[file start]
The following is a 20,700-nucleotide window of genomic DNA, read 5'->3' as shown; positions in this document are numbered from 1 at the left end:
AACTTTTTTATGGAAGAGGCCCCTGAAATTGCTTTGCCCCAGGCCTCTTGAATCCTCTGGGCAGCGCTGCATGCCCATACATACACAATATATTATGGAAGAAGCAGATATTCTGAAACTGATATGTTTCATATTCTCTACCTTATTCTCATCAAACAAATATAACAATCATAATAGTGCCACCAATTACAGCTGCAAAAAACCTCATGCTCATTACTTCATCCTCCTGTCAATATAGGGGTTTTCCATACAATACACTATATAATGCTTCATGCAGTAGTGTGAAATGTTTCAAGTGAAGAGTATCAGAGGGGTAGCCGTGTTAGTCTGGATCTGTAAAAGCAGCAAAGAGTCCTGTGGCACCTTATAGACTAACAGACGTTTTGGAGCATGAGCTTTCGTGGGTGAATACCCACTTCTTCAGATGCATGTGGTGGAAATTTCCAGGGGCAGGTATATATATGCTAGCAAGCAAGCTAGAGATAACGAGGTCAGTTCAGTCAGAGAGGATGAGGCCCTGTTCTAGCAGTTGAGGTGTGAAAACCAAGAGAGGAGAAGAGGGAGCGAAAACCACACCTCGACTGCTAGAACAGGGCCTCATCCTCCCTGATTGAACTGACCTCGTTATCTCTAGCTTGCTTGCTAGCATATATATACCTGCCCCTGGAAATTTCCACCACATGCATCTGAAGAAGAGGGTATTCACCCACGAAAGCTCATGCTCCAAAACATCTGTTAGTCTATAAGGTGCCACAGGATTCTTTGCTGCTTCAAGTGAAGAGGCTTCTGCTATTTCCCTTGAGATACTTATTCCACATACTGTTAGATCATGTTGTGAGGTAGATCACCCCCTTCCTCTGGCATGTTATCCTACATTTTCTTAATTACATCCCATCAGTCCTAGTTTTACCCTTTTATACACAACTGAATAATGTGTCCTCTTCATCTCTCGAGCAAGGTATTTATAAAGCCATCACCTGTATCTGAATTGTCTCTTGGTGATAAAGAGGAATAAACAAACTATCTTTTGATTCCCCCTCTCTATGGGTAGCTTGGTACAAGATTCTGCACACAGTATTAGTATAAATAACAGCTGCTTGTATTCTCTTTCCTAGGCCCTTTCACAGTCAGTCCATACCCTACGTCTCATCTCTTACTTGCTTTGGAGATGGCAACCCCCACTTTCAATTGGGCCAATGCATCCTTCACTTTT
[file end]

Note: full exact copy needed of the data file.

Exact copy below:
The following is a 20,700-nucleotide window of genomic DNA, read 5'->3' as shown; positions in this document are numbered from 1 at the left end:
AACTTTTTTATGGAAGAGGCCCCTGAAATTGCTTTGCCCCAGGCCTCTTGAATCCTCTGGGCAGCGCTGCATGCCCATACATACACAATATATTATGGAAGAAGCAGATATTCTGAAACTGATATGTTTCATATTCTCTACCTTATTCTCATCAAACAAATATAACAATCATAATAGTGCCACCAATTACAGCTGCAAAAAACCTCATGCTCATTACTTCATCCTCCTGTCAATATAGGGGTTTTCCATACAATACACTATATAATGCTTCATGCAGTAGTGTGAAATGTTTCAAGTGAAGAGTATCAGAGGGGTAGCCGTGTTAGTCTGGATCTGTAAAAGCAGCAAAGAGTCCTGTGGCACCTTATAGACTAACAGACGTTTTGGAGCATGAGCTTTCGTGGGTGAATACCCACTTCTTCAGATGCATGTGGTGGAAATTTCCAGGGGCAGGTATATATATGCTAGCAAGCAAGCTAGAGATAACGAGGTCAGTTCAGTCAGAGAGGATGAGGCCCTGTTCTAGCAGTTGAGGTGTGAAAACCAAGAGAGGAGAAGAGGGAGCGAAAACCACACCTCGACTGCTAGAACAGGGCCTCATCCTCCCTGATTGAACTGACCTCGTTATCTCTAGCTTGCTTGCTAGCATATATATACCTGCCCCTGGAAATTTCCACCACATGCATCTGAAGAAGAGGGTATTCACCCACGAAAGCTCATGCTCCAAAACATCTGTTAGTCTATAAGGTGCCACAGGATTCTTTGCTGCTTCAAGTGAAGAGGCTTCTGCTATTTCCCTTGAGATACTTATTCCACATACTGTTAGATCATGTTGTGAGGTAGATCACCCCCTTCCTCTGGCATGTTATCCTACATTTTCTTAATTACATCCCATCAGTCCTAGTTTTACCCTTTTATACACAACTGAATAATGTGTCCTCTTCATCTCTCGAGCAAGGTATTTATAAAGCCATCACCTGTATCTGAATTGTCTCTTGGTGATAAAGAGGAATAAACAAACTATCTTTTGATTCCCCCTCTCTATGGGTAGCTTGGTACAAGATTCTGCACACAGTATTAGTATAAATAACAGCTGCTTGTATTCTCTTTCCTAGGCCCTTTCACAGTCAGTCCATACCCTACGTCTCATCTCTTACTTGCTTTGGAGATGGCAACCCCCACTTTCAATTGGGCCAATGCATCCTTCACTTTT